I need to design a constant current buck switcher. I need to power a Perkin Elmer krypton long arc lamp, a QCW12. At the middle of the lamp's V-I curve, near where I want to run, the lamp voltage is155V DC @ 20A. I want to run at 80-100 Khz off rectified 220 line. I've serviced these systems since 1988, so I have a idea what needs to be done to support the lamp, but I never ripped out a customer's inductor and measured it.
For the curious who will ask, why do you want this?, the lamp drives a Nd:YAG laser that is frequency doubled to 3.5 watts of green light. Since the next question will be, jeeze, thats a tought design, why don't you just buy one? There is only one remaining maker of these supplies in the US and my lamp is too small for their unit, which is designed for a 40 amp 160V lamp. Everything else is solid state, pumped by laser diodes, these days.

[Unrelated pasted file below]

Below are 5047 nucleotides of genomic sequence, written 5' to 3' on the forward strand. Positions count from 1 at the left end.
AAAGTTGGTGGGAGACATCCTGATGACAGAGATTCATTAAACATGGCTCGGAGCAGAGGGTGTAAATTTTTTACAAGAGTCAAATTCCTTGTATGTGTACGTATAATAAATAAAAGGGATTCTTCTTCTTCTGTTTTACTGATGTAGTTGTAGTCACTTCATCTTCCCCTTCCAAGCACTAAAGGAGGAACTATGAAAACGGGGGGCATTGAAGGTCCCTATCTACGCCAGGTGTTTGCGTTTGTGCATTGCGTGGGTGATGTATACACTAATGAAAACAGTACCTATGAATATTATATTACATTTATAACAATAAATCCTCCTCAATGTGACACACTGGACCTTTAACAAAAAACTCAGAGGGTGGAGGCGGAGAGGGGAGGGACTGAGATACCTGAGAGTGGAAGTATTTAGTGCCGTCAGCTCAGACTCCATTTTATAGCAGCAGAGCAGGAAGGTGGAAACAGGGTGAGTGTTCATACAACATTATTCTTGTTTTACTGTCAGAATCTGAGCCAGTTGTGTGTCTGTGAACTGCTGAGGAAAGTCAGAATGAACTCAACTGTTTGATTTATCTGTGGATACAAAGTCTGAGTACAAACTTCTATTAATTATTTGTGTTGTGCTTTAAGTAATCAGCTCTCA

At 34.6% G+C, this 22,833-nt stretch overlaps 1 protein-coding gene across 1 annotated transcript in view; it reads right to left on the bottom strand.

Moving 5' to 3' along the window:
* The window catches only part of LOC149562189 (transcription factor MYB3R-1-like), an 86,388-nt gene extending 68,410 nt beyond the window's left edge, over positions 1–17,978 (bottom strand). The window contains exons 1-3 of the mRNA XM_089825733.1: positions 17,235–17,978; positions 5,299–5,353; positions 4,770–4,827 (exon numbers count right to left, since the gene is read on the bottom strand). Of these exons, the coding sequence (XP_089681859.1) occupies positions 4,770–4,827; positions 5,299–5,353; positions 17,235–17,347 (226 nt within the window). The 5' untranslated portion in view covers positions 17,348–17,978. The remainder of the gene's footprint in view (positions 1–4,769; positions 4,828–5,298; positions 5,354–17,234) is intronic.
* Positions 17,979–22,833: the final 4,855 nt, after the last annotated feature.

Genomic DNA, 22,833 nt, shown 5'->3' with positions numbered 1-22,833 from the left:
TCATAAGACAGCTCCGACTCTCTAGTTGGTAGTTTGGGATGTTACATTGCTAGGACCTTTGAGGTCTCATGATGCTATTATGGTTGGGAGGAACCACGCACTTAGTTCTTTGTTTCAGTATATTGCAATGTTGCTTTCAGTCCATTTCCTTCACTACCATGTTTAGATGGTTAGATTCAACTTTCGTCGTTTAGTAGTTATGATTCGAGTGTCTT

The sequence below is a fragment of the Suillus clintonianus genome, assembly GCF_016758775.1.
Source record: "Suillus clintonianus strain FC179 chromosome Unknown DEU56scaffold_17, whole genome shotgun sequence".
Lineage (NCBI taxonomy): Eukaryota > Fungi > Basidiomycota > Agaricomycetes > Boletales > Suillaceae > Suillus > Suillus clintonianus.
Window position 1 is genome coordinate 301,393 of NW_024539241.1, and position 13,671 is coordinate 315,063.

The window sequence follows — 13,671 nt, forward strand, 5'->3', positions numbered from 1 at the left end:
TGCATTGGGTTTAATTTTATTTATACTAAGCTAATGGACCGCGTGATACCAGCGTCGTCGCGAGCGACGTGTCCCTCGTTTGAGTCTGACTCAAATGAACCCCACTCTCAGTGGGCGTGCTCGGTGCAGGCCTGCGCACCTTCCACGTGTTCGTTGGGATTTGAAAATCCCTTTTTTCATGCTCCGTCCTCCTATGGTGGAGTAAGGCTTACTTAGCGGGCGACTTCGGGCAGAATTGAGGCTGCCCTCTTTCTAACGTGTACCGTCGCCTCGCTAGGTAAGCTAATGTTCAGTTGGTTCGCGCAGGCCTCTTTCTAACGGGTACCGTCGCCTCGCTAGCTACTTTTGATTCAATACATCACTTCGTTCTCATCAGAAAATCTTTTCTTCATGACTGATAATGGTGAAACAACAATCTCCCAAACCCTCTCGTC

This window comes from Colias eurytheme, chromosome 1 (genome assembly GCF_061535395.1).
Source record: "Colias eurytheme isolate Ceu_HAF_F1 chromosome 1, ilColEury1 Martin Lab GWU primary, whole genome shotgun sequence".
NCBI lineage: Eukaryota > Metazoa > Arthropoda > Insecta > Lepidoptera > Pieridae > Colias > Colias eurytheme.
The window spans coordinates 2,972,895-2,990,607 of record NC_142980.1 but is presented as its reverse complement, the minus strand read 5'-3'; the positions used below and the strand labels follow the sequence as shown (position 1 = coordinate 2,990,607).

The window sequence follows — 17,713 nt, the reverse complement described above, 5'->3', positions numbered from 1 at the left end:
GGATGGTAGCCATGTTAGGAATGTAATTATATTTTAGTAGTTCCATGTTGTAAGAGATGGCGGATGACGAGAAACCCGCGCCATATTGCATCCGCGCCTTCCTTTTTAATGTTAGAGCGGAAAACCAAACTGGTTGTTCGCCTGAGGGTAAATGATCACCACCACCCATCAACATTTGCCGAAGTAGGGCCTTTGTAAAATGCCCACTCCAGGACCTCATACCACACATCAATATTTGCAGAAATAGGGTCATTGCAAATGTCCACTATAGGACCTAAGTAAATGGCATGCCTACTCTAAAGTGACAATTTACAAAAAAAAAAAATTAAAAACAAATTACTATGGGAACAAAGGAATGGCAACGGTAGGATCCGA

These lamps start degrading from minute one, so the simple answer of using a series resistor is foolhardy, if you dip into the negative slope portion of the lamp I/V curve, the system oscillates and the lamp explodes, taking the laser rod with it. I've tried it, I didn't blow the rod or lamp, but the output power is all over the place.
As I look at various on line tutorials, I keep seeing a constant for ripple factor for picking the inductor. I've looked at three different tutorials and have seen three different numbers. The one that makes the most sense so far is .4 x the DC design current, or 8 Amps.
Anybody have a known proven rule for finding a value for this constant?
Thank you for your time,